As economic growth opens up new opportunities for the development of domestic industries and attracts foreign direct investment, Côte d’Ivoire’s land transport networks are feeling the pressure. In order to accommodate increased traffic volumes and to further improve connections between urban and rural areas, as well as ease the link between the country’s hinterland and its maritime ports, a handful of road and rail expansion and renovation projects are currently being reviewed or put into place.

A significant part of the problem is also related to insufficient investment in the country’s existing networks. Aware of the need to match road infrastructure with growing needs, the government recently approved a new €5.7bn road development plan to be implemented between 2016 and 2020.

According to 2015 government figures, Côte d’Ivoire had a total of 82,000 km of roads, of which 6500 km were paved. Although the government has recognised the need to improve its existing road links and continue to expand the country’s network, finding the necessary financing means to support its plans remains a significant obstacle to progress.

An assortment of public financing, private investment and funds from international development partners have combined to support large-scale road projects in recent years, but authorities are aware that the commitment will have to be a long-term one. In October 2014 Vice-President Daniel Kablan Duncan estimated that the country would need to allocate up to CFA500bn (€750m) per year to its road network for a decade in order to fulfil its development plans.

Revamp

The investments in road development included in the 2016-20 National Development Plan will build upon the €1.9bn invested in the 2011-15 period. Besides better equipping road infrastructure for growing volumes of traffic, an important part of the strategy is to better connect the country’s urban and rural areas. To support this, a total of CFA1.2trn (€1.8bn) will be invested in the development of 3916 km of interurban roads between 2017 and 2020.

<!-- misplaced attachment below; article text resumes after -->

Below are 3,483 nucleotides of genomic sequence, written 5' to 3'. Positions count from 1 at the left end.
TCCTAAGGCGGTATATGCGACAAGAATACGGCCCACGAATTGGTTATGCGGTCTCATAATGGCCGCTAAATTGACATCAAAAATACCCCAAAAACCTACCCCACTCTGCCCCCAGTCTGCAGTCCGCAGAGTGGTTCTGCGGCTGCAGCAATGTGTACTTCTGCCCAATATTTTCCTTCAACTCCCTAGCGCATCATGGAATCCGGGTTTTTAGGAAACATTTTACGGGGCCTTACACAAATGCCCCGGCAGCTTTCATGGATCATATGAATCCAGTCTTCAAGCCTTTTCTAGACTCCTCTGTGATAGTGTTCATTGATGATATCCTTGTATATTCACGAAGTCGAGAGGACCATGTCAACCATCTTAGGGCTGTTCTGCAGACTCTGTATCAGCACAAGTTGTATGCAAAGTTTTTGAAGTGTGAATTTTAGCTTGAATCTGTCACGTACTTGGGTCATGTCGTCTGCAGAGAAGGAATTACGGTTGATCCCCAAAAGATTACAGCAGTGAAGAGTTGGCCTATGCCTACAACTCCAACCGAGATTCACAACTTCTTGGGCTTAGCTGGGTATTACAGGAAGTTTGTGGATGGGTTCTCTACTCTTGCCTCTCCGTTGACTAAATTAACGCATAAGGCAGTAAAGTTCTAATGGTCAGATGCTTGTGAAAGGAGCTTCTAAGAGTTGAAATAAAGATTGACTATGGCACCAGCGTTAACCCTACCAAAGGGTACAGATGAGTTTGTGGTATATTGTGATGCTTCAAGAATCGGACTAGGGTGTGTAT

Chief among these investments is the continuation of the northern highway project, set to improve road connectivity among some of the country’s more important economic areas. At the end of 2013 the fourlane highway connecting Abidjan to Yamoussoukro, Côte d’Ivoire’s political capital, was opened. The 230-km road link required an investment of CFA137bn (€205.5m), financed by the Ivorian state, private investors and a group of Arab donors that included the Islamic Development Bank, the Kuwait Fund for Arab Economic Development, the Organisation of the Petroleum Exporting Countries Fund for International Development and the Saudi Fund for Development.

ANAC

Already under way is a further extension of the highway project, from Yamoussoukro to Bouaké, in the country’s central region. Financing for a section of the 106-km road was secured by the Ivorian government in April 2015, through an CFA77.4bn (€116.1m) loan provided by the Islamic Development Bank. Financing will be used to build the 37-km segment of road, connecting Yamoussoukro to Tiébissou.

Financing

As can be seen from the previous projects, the role of development finance institutions (DFI) in supporting the government’s capital spending is crucial. Several similar agreements with DFI lenders are in the works. In November 2015 the Ivorian government signed a cooperation agreement with the French Development Agency worth €190m to improve existing road infrastructure.

The financial support is included within France’s Contrat de Désendettement et de Développement that was signed with the Ivorian government, in which debt repayments made to France are later transformed into financial support for various development programmes. The financing package comes on top of a previous debt reduction package that allocated nearly €152m to road maintenance for the 2012-15 period.